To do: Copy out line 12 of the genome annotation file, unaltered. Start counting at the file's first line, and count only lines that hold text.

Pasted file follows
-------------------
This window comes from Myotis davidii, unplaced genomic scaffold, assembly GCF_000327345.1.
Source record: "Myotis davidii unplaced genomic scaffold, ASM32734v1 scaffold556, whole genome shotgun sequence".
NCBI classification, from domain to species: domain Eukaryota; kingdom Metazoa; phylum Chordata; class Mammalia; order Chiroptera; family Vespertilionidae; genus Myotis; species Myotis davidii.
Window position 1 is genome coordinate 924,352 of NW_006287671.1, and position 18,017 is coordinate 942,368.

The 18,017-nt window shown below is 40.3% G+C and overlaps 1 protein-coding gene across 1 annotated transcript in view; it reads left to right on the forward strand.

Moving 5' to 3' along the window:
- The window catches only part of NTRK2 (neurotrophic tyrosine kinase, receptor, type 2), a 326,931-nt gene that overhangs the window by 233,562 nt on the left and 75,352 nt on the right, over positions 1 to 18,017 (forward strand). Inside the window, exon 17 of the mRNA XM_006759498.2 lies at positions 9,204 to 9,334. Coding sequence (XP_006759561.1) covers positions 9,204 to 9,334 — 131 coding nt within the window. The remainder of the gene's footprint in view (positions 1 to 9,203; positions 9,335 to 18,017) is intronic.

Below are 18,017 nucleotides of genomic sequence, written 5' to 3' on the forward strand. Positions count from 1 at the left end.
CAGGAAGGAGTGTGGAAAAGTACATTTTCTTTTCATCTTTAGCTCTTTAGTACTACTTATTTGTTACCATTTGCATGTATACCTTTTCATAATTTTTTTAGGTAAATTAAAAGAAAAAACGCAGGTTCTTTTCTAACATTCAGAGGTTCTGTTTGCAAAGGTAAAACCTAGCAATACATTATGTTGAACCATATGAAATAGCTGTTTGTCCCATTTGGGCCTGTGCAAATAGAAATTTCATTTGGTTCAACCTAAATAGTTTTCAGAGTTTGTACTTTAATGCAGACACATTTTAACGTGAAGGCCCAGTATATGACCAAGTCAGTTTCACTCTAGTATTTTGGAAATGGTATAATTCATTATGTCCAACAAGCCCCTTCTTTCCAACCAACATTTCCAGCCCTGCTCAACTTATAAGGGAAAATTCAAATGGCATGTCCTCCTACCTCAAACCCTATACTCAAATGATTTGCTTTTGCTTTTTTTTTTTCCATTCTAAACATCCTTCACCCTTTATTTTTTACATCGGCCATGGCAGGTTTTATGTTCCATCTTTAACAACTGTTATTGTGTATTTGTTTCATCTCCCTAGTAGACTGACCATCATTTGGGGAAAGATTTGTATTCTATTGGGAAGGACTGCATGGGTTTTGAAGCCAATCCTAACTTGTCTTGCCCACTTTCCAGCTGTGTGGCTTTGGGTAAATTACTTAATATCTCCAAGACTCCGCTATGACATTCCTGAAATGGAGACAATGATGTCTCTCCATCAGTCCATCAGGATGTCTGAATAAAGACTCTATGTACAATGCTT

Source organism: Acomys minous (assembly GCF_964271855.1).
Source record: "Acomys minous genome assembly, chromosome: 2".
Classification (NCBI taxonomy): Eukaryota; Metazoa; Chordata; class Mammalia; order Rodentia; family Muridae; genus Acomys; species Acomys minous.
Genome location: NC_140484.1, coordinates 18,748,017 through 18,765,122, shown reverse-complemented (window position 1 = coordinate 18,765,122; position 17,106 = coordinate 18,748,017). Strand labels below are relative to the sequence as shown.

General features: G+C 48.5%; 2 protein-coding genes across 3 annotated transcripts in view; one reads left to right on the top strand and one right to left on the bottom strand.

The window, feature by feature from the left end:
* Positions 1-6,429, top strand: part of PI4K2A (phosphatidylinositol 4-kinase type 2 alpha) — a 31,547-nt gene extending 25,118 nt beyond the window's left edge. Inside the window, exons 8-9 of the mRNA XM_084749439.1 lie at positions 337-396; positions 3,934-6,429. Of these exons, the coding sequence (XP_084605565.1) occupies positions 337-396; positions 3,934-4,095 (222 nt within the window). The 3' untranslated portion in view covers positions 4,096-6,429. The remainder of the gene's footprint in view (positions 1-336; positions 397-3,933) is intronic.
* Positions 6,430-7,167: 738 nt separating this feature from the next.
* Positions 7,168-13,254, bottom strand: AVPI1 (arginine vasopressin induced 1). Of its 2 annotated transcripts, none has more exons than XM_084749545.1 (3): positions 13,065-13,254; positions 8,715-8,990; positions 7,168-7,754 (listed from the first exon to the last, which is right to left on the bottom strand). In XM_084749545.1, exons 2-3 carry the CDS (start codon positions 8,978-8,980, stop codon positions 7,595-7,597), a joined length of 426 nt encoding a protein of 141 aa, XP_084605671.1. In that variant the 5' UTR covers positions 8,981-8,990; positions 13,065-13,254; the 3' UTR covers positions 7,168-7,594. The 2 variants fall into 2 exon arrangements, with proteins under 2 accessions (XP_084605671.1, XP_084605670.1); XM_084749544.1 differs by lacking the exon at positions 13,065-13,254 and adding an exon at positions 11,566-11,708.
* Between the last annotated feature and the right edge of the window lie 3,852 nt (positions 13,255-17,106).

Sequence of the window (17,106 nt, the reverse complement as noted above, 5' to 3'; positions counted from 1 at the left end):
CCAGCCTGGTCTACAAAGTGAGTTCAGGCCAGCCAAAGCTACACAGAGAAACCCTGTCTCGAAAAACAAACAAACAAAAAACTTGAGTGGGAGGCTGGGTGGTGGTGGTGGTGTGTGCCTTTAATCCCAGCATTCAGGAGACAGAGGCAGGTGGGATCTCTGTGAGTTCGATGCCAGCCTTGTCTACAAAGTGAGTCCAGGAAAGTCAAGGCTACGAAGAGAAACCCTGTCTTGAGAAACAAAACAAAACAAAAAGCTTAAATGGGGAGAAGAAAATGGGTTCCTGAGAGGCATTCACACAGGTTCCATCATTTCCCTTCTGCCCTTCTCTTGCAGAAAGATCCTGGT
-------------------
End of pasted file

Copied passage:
Classification (NCBI taxonomy): Eukaryota; Metazoa; Chordata; class Mammalia; order Rodentia; family Muridae; genus Acomys; species Acomys minous.